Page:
The mode functions are eigenfunctions of the hermitian operator ’∇2 , so they are

guaranteed to form a complete, orthonormal set. The orthonormality conditions

d3 rE ks (r) · E k s (r) = δkk δss , (2.19)

V

d3 rB ks (r) · Bk s (r) = δkk δss (2.20)

V

can be readily veri¬ed by a direct calculation, but the completeness conditions are

complicated by the fact that the eigenfunctions are vectors ¬elds satisfying the di-

vergence equations (2.1) or (2.2). We therefore consider the completeness issue in the

following section.

B The transverse delta function

In order to deal with the completeness identities for vector modes of the cavity, it is

useful to study general vector ¬elds in a little more detail. This is most easily done by

expressing a vector ¬eld F (r) by a spatial Fourier transform:

d3 k

F (r) = 3F (k) eik·r , (2.21)

(2π)

so that the divergence and curl are given by

d3 k

∇ · F (r) = i · F (k) eik·r

3k (2.22)

(2π)

and

d3 k

∇ — F (r) = i — F (k) eik·r .

3k (2.23)

(2π)

In k-space, the ¬eld F (k) is transverse if k · F (k) = 0 and longitudinal if k —

F (k) = 0; consequently, in r-space the ¬eld F (r) is said to be transverse if ∇·F (r) =

0 and longitudinal if ∇ — F (r) = 0. In this language the E- and B-¬elds in the cavity

are both transverse vector ¬elds.

Now suppose that F (r) is transverse and G (r) is longitudinal, then an application

of Parseval™s theorem (A.54) for Fourier transforms yields

d3 k

— —

d rF (r) · G (r) = 3F (k) · G (k) = 0 .

3

(2.24)

(2π)

In other words, the transverse and longitudinal ¬elds in r-space are orthogonal in

the sense of wave functions. Furthermore, a general vector ¬eld F (k) can be decom-

posed as F (k) = F (k) + F ⊥ (k), where the longitudinal and transverse parts are

respectively given by

k · F (k)

F (k) = k (2.25)

k2

and

¿ Quantization of cavity modes

F ⊥ (k) = F (k) ’ F (k) . (2.26)

For later use it is convenient to write out the transverse part in Cartesian components:

Fi⊥ (k) = ∆⊥ (k) Fj (k) , (2.27)

ij

where

ki kj

∆⊥ (k) ≡ δij ’, (2.28)

ij

k2

and the Einstein summation convention over repeated vector indices is understood.

The 3 — 3-matrix ∆⊥ (k) is symmetric and k is an eigenvector corresponding to the

eigenvalue zero. This matrix also satis¬es the de¬ning condition for a projection op-

2

erator: ∆⊥ (k) = ∆⊥ (k). Thus ∆⊥ (k) is a projection operator onto the space of

transverse vector ¬elds.

The inverse Fourier transform of eqn (2.27) gives the r-space form

Fi⊥ (r) = d3 r∆⊥ (r ’ r ) Fj (r ) , (2.29)

ij

V

where

d3 k

∆⊥ ⊥

(r ’ r ) ≡ (k) eik·(r’r ) .

3 ∆ij (2.30)

ij

(2π)

The integral operator ∆⊥ (r ’ r ) reproduces any transverse vector ¬eld and annihi-

ij

lates any longitudinal vector ¬eld, so it is called the transverse delta function.

We are now ready to consider the completeness of the mode functions. For any

transverse vector ¬eld F , satisfying the ¬rst boundary condition in eqn (2.13), the

combination of the completeness of the electric mode functions and the orthonormality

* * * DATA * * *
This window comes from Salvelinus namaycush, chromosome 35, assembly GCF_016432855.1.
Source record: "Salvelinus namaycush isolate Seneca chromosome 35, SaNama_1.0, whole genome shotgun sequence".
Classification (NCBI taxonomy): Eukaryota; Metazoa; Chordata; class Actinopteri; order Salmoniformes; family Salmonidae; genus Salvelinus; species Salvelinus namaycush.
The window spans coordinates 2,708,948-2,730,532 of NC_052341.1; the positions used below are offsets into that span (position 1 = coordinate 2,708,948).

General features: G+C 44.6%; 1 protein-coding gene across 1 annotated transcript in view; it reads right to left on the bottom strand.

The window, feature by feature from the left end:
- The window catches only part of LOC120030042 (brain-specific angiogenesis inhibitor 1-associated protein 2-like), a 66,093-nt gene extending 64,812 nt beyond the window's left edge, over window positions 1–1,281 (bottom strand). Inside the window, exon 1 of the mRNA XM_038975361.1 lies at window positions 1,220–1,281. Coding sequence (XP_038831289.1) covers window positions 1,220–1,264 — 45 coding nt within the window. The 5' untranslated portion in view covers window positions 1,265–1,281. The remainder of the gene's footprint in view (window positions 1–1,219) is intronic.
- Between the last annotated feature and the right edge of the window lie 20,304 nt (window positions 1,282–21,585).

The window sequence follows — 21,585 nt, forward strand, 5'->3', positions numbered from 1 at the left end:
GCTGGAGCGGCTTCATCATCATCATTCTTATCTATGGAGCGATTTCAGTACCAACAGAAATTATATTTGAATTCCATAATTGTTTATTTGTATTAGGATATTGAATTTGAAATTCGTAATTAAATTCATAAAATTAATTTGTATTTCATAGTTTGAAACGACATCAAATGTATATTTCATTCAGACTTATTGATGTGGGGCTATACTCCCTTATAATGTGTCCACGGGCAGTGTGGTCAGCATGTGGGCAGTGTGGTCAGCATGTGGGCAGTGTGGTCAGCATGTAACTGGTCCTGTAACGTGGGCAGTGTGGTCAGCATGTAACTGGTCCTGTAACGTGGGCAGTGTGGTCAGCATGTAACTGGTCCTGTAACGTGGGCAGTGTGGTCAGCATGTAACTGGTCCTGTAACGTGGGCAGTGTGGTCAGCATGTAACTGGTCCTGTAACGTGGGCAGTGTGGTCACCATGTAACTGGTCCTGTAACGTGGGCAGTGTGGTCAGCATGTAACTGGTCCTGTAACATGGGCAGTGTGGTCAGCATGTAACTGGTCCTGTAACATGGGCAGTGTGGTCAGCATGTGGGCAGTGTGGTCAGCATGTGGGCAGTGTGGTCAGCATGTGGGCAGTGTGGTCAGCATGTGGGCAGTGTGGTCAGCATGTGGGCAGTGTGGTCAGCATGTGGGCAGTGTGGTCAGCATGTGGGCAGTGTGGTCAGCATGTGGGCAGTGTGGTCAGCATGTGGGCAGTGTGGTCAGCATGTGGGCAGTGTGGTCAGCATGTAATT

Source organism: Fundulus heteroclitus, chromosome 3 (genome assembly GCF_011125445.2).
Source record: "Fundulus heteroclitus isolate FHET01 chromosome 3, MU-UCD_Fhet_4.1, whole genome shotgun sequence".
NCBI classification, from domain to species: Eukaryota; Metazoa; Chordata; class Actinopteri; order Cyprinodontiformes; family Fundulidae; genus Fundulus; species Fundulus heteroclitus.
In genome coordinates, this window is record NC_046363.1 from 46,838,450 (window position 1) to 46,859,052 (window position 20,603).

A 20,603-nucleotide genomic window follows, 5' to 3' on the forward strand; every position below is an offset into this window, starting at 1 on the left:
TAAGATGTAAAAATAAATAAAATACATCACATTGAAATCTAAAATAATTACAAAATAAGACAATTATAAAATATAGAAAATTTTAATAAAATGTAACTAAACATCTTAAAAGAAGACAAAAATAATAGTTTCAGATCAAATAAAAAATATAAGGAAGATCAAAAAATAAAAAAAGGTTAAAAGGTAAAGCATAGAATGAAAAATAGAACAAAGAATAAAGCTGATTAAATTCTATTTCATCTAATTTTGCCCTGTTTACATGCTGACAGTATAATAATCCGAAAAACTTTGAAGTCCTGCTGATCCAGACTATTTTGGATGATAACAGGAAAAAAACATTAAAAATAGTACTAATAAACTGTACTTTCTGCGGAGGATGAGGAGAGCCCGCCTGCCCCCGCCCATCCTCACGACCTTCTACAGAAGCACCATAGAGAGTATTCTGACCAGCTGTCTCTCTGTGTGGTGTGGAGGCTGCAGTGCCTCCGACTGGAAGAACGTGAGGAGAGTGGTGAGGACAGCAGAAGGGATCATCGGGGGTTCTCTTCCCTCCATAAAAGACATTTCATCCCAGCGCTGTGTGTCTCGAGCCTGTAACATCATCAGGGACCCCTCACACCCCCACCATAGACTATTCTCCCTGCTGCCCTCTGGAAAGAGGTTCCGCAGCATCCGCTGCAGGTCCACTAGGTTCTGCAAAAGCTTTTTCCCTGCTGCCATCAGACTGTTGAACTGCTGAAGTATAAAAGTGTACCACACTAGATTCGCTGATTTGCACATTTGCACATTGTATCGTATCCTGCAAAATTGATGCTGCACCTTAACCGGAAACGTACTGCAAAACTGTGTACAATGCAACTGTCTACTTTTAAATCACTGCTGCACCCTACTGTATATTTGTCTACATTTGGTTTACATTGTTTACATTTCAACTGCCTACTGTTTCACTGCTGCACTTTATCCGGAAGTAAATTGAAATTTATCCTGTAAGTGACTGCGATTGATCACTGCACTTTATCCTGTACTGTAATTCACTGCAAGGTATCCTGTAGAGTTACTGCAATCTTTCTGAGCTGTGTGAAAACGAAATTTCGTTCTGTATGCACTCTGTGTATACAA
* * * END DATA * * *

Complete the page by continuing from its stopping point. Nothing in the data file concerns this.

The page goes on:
conditions (2.19) results in the identity

Fi (r) = Fj (r ) .

d3 r (Eks (r))i (Eks (r ))j (2.31)

V ks

On the other hand, eqn (2.24) leads to

Gj (r ) = 0

d3 r (Eks (r))i (Eks (r ))j (2.32)

V ks

for any longitudinal ¬eld G (r). Thus the integral operator de¬ned by the expression

in curly brackets annihilates longitudinal ¬elds and reproduces transverse ¬elds. Two

operators that have the same action on the entire space of vector ¬elds are identical;

therefore,

(Eks (r))i (Eks (r ))j = ∆⊥ (r ’ r ) . (2.33)

ij

ks

A similar argument applied to the magnetic mode functions leads to the corresponding

result:

(Bks (r))i (Bks (r ))j = ∆⊥ (r ’ r ) . (2.34)

ij

ks

¿

Quantization of cavity modes

C The general cavity

Now that we have mastered the simple rectangular cavity, we proceed to a general

metallic cavity with a bounding surface S of arbitrary shape.3 As we have already

remarked, the di¬erence between this general cavity and the rectangular cavity lies

entirely in the boundary conditions. The solution of the Helmholtz equations (2.11)

and (2.12), together with the general boundary conditions (2.5) and (2.6), has been

extensively studied in connection with the theory of microwave cavities (Slater, 1950).

Separation of variables is not possible for general boundary shapes, so there is no

way to obtain the explicit solutions shown in Section 2.1.1-A. Fortunately, we only

need certain properties of the solutions, which can be obtained without knowing the

explicit forms. General results from the theory of partial di¬erential equations (Za-

uderer, 1983, Sec. 8.1) guarantee that the Helmholtz equation in any ¬nite cavity

has a complete, orthonormal set of eigenfunctions labeled by a discrete multi-index

κ = (κ1 , κ2 , κ3 , κ4 ) that replaces the combination (k, s) used for the rectangular cav-

ity. These normal mode functions E κ (r) and Bκ (r) are real, transverse vector

¬elds satisfying the boundary conditions (2.5) and (2.6) respectively, together with

the Helmholtz equation:

∇2 + kκ E κ = 0 ,

2

(2.35)

∇2 + kκ Bκ = 0 ,

2

(2.36)

where kκ = ωκ /c and ωκ is the cavity resonance frequency of mode κ. The allowed val-

ues of the discrete indices κ1 , . . . , κ4 and the resonance frequencies ωκ are determined

by the geometrical properties of the cavity.

By combining the orthonormality conditions

d3 rE κ · E » = δκ» ,

V

(2.37)

d rBκ · B» = δκ»

3

V

with the completeness of the modes, we can repeat the argument in Section 2.1.1-B

to obtain the general completeness identities

Eκi (r) Eκj (r ) = ∆⊥ (r ’ r ) , (2.38)

ij

κ

Bκi (r) Bκj (r ) = ∆⊥ (r ’ r ) . (2.39)

ij

κ

D The classical electromagnetic energy